Source: fujibuzz.com
 


Fuji WCL-X100

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Back out with the Fuji | Matt Wilkinson

Its been a while since I’ve been out with the xt-1, with weddings starting (more on this in the next blog) I thought I’d take it out and get used to it once again as I’ve been shooting a lot of film recently. So here are a few shots from an early morning at the coast, all shot with the xt-1, 10-24mm and lee filters……

Source: www.mattwilkinsonphotography.co.uk
 


Fujifilm Fujinon XF10-24mm F4.0

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Lens Review: Fujifilm XF56mm f/1.2 R APD | Bigheadtaco

The Fujifilm XF 56mm f/1.2 R APD is a great lens. It’s not because it’s the sharpest, or has the best colour or an array of other sought after features. It’s great because it’s unique. Not unlike much of the Fujifilm X series cameras and lenses, Fujifilm stands out as different and this gives their cameras and lenses an edge over every other brand. Why? Because when you shoot with most 85mm equivalent portrait lenses, everyone seems to be aiming for the same effect in the same exact way. Not Fujifilm. They remind me of Minolta in the 80’s and 90’s with their Dynax-Maxxum series of cameras and lenses. They were trend setters and made unusual cameras and lenses that puzzled many (9 blade circular aperture, programmable hold buttons on the lenses, flare cutter aperture, Smooth Trans Focus technology (apodization tech!), AF 500mm mirror lens, etc.) but had a huge legion of fans that liked their unique approach. In fact, this apodized lens by Fujifilm is the same technology that Minolta introduced on their 135mm STF lens in the 90’s (although the Minolta could alter the secondary aperture to change the bokeh), further proving my connection between Minolta and Fujifilm. How effective is this APD technology, and is it worth paying an extra $500 to get it? Let’s find out…….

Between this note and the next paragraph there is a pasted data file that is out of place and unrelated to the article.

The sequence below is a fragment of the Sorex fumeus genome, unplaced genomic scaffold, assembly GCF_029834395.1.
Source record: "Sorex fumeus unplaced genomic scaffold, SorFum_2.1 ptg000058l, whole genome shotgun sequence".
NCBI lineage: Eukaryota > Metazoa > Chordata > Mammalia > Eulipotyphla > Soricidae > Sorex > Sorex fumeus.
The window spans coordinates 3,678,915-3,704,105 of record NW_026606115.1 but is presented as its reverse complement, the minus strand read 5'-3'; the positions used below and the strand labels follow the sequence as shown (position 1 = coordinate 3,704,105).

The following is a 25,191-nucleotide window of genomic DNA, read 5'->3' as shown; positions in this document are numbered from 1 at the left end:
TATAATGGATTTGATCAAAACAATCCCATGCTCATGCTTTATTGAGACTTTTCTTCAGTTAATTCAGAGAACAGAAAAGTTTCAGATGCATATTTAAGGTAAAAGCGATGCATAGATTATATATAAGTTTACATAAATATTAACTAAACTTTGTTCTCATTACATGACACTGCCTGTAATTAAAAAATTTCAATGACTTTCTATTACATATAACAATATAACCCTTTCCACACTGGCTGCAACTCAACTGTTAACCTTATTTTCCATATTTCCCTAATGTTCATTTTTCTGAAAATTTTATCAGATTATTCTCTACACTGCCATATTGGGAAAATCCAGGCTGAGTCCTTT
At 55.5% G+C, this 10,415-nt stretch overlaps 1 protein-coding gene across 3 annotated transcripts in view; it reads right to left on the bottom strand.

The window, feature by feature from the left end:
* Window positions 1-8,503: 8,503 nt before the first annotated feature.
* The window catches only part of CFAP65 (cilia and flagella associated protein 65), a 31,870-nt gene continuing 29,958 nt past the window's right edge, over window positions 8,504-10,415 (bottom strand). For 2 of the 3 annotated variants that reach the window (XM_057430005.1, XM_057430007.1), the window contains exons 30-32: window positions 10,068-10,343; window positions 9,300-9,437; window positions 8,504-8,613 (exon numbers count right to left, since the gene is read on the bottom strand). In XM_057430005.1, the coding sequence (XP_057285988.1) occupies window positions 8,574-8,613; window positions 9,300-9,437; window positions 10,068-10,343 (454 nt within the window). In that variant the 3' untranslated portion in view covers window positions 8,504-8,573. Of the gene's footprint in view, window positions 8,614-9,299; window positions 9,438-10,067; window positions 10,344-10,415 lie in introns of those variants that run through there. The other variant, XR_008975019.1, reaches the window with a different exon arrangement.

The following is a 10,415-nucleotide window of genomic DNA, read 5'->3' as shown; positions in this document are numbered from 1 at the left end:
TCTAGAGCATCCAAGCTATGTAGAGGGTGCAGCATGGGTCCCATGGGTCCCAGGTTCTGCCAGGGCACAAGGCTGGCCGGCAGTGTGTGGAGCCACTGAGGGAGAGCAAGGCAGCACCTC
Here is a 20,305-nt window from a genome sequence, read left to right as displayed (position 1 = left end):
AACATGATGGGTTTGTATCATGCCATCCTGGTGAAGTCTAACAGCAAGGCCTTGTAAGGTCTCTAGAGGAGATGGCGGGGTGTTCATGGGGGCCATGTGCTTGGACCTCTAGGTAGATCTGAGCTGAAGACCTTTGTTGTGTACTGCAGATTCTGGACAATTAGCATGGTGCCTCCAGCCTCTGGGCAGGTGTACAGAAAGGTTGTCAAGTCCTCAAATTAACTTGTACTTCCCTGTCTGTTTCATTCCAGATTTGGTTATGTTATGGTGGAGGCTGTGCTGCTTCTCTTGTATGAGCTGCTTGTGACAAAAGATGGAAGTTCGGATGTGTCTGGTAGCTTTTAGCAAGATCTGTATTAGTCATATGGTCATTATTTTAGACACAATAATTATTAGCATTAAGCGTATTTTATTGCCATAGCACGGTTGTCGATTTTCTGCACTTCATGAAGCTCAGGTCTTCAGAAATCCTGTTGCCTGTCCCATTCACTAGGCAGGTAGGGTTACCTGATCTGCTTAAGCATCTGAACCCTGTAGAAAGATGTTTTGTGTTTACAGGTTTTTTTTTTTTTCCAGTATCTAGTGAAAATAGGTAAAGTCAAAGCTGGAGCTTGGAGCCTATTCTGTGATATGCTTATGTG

Source: www.bigheadtaco.com
 


Fujifilm Fujinon XF 56mm F1.2 APD

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Fujifilm’s Fifty-Sixes Compared! The APD Effect… | Mike Mander

Fujifilm has two versions of the their 56mm lens, the regular Fujinon XF 56mm f/1.2R and the Fujinon XF 56mm f/1.2R APD, one that has an internal apodization (APD) filter. Before I get into the technical lens details, let me mention that you’ll see a number of animated GIFs in this blog posting that are comparisons between those two lenses wide open at f/1.2. Note that GIFs only have 256 colours in total and are dithered to allow them to display a 24-bit colour image. This dithering can be visible as some roughness or even slight banding in these animations. Also, for those who just want to dive in and look at images, here is a link to the full gallery with all the photos mentioned in this posting, each carefully shot at seven different f-stops with both lenses – 70 images in total…..